Zimbabweans never cease to amaze me. They have a penchant to blow their own trumpet (kuzvifonera) at every opportunity, but nature has its own humbling ways. Examples abound of people swaggering and belching much ado about nothing.
When Zanu PF leader Emmerson Mnangagwa took over the presidency from the now late Robert Mugabe in 2017, he vowed to revive the waning economy; he adopted the “Zimbabwe is open for business” mantra. Wearing his trademark Zimbabwe flag-branded scarf, he took on a whirlwind tour of the world to lure investors to revive a virtually dead economy.
His engagement drive took him to China, Russia, Middle East, across Africa and culminated at the World Economic Forum in Davos, Switzerland.
The so-called new dispensation trumpeted that Mnangagwa’s trips were bearing fruits as more than US$27 billion worth of mega deals ranging from mining, manufacturing, agriculture, tourism, healthcare, defence and energy, were on their way to Zimbabwe.
Zimbabwe is endowed with a cornucopia of minerals, a literate population, good soils and good weather, surely the country is an easy-to-sell brand. Millions of dollars in hard currency were splashed on Mnanagwa’s bloated entourages to those far-off countries.
But more than two years into his tenure, Zimbabwe has nothing to show for Mnangagwa’s endless junkets. The mega deals appear to have dissipated into hot air.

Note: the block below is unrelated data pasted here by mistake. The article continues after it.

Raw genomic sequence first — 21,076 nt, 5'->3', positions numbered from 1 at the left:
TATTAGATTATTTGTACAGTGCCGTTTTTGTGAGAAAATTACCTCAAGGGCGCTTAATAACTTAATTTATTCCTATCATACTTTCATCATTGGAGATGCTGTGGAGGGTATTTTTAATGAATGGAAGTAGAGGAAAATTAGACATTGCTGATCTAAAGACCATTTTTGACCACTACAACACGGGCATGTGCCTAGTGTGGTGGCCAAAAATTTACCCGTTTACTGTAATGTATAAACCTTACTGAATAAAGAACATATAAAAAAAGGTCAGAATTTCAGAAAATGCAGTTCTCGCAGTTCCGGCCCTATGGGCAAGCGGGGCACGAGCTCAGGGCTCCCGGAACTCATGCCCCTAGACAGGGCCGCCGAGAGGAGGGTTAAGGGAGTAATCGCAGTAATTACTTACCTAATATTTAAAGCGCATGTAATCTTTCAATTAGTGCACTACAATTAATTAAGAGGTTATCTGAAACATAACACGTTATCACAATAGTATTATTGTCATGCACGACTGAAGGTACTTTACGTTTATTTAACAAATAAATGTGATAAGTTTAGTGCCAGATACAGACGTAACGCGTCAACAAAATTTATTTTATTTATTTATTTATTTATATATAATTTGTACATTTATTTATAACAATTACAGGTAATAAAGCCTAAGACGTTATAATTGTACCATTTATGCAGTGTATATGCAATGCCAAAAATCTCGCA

In 2013, Caps United owner Farai Jere blew the horn, announcing that his pharmaceutical company would construct a US$145 million five-star Hilton Hotel and office complex in Eastlea, Harare.
The project was supposed to be completed in 2016. Hold your horses, four years after the project was expected to be completed, nothing has materialised.
And suddenly, out of the blue, former Zifa president Philip Chiyangwa, and obviously itching to prove that he could not be outdone by Jere or anyone else for that matter, brewed another shocker. This week the world woke up to news that Chiyangwa had a dream in June 2011 — a dream to build a state-of-the-art sporting facility in Harare South’s Stoneridge suburb.
“I had a dream in 2011 when the Harare City Council issued a permit for the land. In terms of sporting and entertainment facilities, Harare South has nothing. This facility will change that,” Chiyangwa told the media. The former Zifa president wants to build a Moses Mabida Stadium which can stage boxing, athletics, musical concerts and conferences in Stoneridge.
The venue of the facility raises questions. Stoneridge is not a prime location to build such a property. The sporting facility will be surrounded by squatter camps.
With the Zimbabwean economy heading south, building such a facility could remain Chiyangwa’s strange dream on a cold night.
I doubt if Chiyangwa carried out a feasibility study before making such an outlandish announcement. A feasibility study to ascertain the likelihood of successfully completing the project was key.
Project managers use feasibility studies to discern the pros and cons of undertaking a project before investing time and money into it.
This feasibility study could have provided Chiyangwa and his team with crucial information that could prevent them from venturing blindly into risky businesses that could hardly give him return on investment.